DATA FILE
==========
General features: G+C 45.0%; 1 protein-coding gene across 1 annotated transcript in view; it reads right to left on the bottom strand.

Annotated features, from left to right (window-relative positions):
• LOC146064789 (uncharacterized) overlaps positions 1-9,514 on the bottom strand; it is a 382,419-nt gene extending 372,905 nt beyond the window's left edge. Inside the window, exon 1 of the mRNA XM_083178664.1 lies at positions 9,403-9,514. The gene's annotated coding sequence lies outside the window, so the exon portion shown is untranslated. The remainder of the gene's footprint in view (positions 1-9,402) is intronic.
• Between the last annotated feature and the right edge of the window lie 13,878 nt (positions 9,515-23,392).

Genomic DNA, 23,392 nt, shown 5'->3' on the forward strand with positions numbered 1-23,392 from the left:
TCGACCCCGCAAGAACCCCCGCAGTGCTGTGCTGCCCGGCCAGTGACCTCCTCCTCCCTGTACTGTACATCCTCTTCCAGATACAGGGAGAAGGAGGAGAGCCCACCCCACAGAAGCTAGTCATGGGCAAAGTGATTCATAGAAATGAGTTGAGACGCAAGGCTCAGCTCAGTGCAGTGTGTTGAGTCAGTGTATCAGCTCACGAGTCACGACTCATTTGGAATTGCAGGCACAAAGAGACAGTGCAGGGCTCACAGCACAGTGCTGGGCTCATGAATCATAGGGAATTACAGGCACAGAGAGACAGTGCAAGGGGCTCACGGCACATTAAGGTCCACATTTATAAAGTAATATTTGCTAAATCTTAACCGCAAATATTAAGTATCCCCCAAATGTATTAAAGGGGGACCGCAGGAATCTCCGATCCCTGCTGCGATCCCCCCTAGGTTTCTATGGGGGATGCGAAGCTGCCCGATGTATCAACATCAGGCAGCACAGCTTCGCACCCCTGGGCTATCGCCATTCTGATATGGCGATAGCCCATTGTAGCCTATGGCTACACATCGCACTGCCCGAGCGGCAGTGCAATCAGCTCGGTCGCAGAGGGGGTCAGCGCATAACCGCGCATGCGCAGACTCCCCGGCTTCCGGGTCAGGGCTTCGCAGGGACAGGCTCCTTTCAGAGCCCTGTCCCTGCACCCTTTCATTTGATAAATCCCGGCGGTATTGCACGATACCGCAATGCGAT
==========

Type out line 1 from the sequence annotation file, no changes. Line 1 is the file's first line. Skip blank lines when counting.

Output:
General features: G+C 45.0%; 1 protein-coding gene across 1 annotated transcript in view; it reads right to left on the bottom strand.